Kenny Schachter Is Not Conflicted … He’ll Say Anything: Kenny Schachter likes to tweak everyone in the art world, including himself. This week, he turns his pen from fellow dealers to the New York Times’s UK art market reporter, Scott Reyburn, who has often been critical of market participants like Schachter (and others) who write about the art market claiming their observations cannot be trusted because of their potential conflicts of interest. This all came into play at charity quiz event where Schachter was playing:
- Another table was hosted by art-world PR firm Pelham Communications, which was also handling communications duties for the quiz—why that was necessary is anyone’s guess. They even solicited me to write on the affair afterwards (successfully, it would seem). Scott Reyburn, the New York Times market reporter, was on their team—hmm, no conflict there.
Schachter wasn’t done there. He added this little victory dance:
- In any case, we won! Underlying the game was a strong sense of camaraderie, which isn’t always so much in evidence elsewhere in the art world, like New York. Though when I received an email that Jerry Saltz won the Pulitzer during the evening and told the Times‘s Reyburn, he replied: “What for, his Instagram?” …
Theaster Gates Now Represented by Richard Gray Gallery: At Frieze New York, Richard Gray Gallery will have a solo presentation of Theaster Gates’s work. The gallery, which has previously collaborated with Gates with solos show in 2016, now represents the artist:
- Theaster Gates’ expansive practice is deeply engaged in material and cultural preservation, especially as it relates to historical and contemporary power dynamics. From his work reactivating archives, such as those of the magazines Jetand Ebony, to recovering and repurposing buildings on Chicago’s South Side, Gates also works in ceramics, painting, sculpture, installation, music, and performance.
The Hippest Hottest New Gallery? Bergdorf’s! Instagram has become a hotbed of art communication. The platform has broken down some of the barriers for artists who are not part of the gallery system to build audiences and markets. Now Bergdorf Goodman is becoming a clever outlet for artists like Donald Robertson and Ashley Longshore. The New York Times’s Styles team spent some time with Longshore recently including an opening at Bergdorf’s, “Her patrons are an odd assortment of actors, well-heeled matrons, hedge-fund managers and scores of more modest believers in Ms. Longshore’s gospel.”:
- Ms. Longshore’s long workdays and social-media presence (she sells 35 to 40 percent of her work on Instagram, she said) have led her to associations with a wide range of brands including Chloé, Anthropologie, Shiseido and Mark Cross.[…] Ms. Longshore has deliberately bypassed the gallery circuit. “I’m not just an artist, I’m an entrepreneur,” she said. “I want to represent myself. I want to keep 100 percent of my profit margin.”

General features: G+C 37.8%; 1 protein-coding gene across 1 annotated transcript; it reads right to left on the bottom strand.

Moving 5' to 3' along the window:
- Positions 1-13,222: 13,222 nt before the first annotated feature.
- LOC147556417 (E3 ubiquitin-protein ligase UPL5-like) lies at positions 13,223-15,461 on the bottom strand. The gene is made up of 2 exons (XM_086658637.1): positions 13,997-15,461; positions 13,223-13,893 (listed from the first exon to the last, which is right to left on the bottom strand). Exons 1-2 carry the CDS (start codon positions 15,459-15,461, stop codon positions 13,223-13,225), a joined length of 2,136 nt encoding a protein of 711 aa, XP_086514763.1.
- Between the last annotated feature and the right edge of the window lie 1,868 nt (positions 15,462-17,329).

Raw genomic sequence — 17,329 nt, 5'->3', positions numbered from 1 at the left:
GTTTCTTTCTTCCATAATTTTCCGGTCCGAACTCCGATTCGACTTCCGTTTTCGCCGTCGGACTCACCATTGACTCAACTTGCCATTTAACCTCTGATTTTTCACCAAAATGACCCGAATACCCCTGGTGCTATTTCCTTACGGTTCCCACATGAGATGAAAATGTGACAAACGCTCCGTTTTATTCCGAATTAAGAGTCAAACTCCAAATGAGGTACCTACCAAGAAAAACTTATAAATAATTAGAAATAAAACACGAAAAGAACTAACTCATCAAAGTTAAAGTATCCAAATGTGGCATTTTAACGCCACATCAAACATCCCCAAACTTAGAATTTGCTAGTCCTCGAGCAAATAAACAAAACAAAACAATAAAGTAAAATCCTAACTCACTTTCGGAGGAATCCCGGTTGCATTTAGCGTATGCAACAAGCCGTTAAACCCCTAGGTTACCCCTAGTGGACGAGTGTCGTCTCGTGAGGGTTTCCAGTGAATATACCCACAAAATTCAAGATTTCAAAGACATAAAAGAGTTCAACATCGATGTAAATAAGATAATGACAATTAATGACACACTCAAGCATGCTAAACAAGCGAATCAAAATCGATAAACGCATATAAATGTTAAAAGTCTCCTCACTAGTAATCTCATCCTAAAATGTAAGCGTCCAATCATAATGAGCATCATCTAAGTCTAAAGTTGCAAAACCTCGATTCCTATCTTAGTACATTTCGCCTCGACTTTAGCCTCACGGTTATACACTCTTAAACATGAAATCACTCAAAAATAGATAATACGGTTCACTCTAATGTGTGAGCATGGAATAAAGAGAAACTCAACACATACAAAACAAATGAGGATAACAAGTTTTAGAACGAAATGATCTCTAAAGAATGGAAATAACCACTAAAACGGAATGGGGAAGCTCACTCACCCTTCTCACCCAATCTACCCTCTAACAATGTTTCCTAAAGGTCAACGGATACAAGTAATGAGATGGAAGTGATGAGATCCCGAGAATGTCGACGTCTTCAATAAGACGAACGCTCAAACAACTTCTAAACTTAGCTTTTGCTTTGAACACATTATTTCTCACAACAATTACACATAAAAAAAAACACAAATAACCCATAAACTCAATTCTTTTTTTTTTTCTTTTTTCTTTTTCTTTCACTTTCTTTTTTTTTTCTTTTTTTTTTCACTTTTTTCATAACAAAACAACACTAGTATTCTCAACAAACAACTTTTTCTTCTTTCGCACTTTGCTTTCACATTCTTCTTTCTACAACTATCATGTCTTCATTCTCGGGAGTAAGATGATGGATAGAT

- Scores of artist-luxury brand collaborations — Jeff Koons and Louis Vuitton, Versace and Andy Warhol — have coursed through the marketplace. Art and retail collaborations date back at least to the middle of the 20th century, said Bonnie Clearwater, the director and chief curator of the NSU Museum of Art in Fort Lauderdale, Fla, noting that in the 1940s Mark Rothko displayed his canvases at Macy’s. Bergdorf entered the fray more recently. Last year, at its inaugural exhibitions, the store sold some work priced in the mid-five figures. “I found it interesting that we could sell art at that price point,” said Andrew Mandell, the vice president and divisional merchandise manager of the store’s home division. …
IBM Pitches Blockchain Technology for Diamonds and Jewelry: With simultaneous stories in Fortune and on Bloomberg today, IBM says it has been working on a proof-of-concept for the use of block chain technology to track diamonds and jewelry. Unfortunately, the heavily PR-ed launch sounds more like vaporware than a viable product that might have meaningful applications beyond the massive consulting firm’s marketing department:
- The TrustChain Initiative, which will run on IBM’s technology, includes precious-metals refiner Asahi Refining, U.S. jewelry retailer Helzberg Diamonds, precious-metals supplier LeachGarner, jewelry-maker the Richline Group and verification service UL. Other industry players may join the effort as well, said Jason Kelley, general manager for blockchain services at IBM. Products being tracked through the program should be available to consumers shopping for jewelry by year-end, according to a joint statement Thursday.